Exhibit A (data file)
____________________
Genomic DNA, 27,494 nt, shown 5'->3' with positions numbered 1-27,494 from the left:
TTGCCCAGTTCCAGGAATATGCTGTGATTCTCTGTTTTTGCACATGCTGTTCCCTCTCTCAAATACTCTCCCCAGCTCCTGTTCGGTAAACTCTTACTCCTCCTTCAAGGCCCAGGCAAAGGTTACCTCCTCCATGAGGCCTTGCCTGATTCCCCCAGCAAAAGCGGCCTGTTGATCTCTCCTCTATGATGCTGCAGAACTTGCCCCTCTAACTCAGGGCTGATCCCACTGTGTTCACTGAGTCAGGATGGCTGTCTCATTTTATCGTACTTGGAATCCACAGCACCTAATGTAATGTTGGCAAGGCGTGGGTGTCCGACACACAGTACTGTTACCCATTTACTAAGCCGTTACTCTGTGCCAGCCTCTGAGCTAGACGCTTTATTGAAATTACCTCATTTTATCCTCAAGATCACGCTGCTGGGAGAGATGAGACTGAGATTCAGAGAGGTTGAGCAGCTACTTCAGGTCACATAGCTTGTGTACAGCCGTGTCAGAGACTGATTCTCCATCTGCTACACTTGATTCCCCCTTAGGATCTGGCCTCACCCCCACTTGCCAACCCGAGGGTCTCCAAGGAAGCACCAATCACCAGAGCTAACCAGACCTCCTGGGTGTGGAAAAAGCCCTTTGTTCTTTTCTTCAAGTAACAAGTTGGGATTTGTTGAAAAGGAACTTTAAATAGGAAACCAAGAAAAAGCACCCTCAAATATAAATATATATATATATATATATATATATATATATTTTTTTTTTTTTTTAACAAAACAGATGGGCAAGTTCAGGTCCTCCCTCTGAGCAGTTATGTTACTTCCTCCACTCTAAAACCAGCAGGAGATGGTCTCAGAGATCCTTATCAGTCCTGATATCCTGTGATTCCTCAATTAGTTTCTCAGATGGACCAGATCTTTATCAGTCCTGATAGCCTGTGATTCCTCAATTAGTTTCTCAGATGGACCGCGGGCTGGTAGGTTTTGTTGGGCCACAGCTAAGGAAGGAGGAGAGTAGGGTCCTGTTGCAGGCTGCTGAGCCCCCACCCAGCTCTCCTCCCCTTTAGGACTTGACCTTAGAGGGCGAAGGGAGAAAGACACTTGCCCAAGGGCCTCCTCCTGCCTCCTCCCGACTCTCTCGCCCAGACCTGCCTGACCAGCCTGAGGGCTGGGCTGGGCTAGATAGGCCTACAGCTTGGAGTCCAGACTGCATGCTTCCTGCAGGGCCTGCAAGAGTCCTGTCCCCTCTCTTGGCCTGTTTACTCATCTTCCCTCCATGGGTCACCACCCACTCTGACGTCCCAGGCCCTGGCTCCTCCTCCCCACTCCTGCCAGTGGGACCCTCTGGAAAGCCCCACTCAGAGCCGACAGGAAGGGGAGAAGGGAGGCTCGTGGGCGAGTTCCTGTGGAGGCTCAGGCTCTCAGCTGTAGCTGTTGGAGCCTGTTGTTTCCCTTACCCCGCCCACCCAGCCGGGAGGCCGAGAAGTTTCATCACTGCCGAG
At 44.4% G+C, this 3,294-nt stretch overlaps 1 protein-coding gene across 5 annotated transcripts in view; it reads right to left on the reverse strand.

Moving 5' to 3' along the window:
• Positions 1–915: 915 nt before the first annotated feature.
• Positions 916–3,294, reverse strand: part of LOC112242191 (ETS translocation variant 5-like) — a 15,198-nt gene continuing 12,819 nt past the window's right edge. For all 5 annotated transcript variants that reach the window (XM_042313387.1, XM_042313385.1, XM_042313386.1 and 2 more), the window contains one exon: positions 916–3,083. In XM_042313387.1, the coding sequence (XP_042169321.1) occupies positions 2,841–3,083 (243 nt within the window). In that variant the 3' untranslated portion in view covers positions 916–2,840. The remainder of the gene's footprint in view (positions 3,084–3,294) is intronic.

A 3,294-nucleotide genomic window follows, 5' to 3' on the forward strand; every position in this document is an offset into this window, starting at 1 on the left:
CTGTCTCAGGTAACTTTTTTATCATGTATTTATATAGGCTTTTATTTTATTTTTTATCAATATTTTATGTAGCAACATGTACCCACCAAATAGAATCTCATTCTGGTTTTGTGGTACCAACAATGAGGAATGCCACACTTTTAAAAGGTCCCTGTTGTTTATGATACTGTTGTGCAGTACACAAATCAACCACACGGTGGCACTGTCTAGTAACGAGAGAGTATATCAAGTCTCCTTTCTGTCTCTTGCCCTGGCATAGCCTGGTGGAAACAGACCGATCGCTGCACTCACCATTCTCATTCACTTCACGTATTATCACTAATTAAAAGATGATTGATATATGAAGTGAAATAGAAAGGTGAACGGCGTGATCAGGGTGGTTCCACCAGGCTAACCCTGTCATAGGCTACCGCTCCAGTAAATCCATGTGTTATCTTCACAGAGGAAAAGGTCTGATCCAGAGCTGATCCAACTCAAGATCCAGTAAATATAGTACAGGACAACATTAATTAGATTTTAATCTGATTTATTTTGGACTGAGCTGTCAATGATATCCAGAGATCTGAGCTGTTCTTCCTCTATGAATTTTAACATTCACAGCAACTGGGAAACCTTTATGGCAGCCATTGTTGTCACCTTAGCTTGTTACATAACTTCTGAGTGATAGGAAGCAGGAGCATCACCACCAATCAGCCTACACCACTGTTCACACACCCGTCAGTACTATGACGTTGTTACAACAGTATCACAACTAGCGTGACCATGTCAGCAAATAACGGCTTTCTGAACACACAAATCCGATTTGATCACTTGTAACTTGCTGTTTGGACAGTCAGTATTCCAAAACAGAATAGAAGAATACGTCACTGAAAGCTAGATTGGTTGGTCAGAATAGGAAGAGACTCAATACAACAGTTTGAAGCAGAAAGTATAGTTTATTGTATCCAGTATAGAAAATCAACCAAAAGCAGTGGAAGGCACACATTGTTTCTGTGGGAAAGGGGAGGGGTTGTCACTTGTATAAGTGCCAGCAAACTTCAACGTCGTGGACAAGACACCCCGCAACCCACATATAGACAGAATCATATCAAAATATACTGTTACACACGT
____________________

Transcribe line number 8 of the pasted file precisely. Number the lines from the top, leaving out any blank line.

CTGTCTCAGGTAACTTTTTTATCATGTATTTATATAGGCTTTTATTTTATTTTTTATCAATATTTTATGTAGCAACATGTACCCACCAAATAGAATCTCATTCTGGTTTTGTGGTACCAACAATGAGGAATGCCACACTTTTAAAAGGTCCCTGTTGTTTATGATACTGTTGTGCAGTACACAAATCAACCACACGGTGGCACTGTCTAGTAACGAGAGAGTATATCAAGTCTCCTTTCTGTCTCTTGCCCTGGCATAGCCTGGTGGAAACAGACCGATCGCTGCACTCACCATTCTCATTCACTTCACGTATTATCACTAATTAAAAGATGATTGATATATGAAGTGAAATAGAAAGGTGAACGGCGTGATCAGGGTGGTTCCACCAGGCTAACCCTGTCATAGGCTACCGCTCCAGTAAATCCATGTGTTATCTTCACAGAGGAAAAGGTCTGATCCAGAGCTGATCCAACTCAAGATCCAGTAAATATAGTACAGGACAACATTAATTAGATTTTAATCTGATTTATTTTGGACTGAGCTGTCAATGATATCCAGAGATCTGAGCTGTTCTTCCTCTATGAATTTTAACATTCACAGCAACTGGGAAACCTTTATGGCAGCCATTGTTGTCACCTTAGCTTGTTACATAACTTCTGAGTGATAGGAAGCAGGAGCATCACCACCAATCAGCCTACACCACTGTTCACACACCCGTCAGTACTATGACGTTGTTACAACAGTATCACAACTAGCGTGACCATGTCAGCAAATAACGGCTTTCTGAACACACAAATCCGATTTGATCACTTGTAACTTGCTGTTTGGACAGTCAGTATTCCAAAACAGAATAGAAGAATACGTCACTGAAAGCTAGATTGGTTGGTCAGAATAGGAAGAGACTCAATACAACAGTTTGAAGCAGAAAGTATAGTTTATTGTATCCAGTATAGAAAATCAACCAAAAGCAGTGGAAGGCACACATTGTTTCTGTGGGAAAGGGGAGGGGTTGTCACTTGTATAAGTGCCAGCAAACTTCAACGTCGTGGACAAGACACCCCGCAACCCACATATAGACAGAATCATATCAAAATATACTGTTACACACGT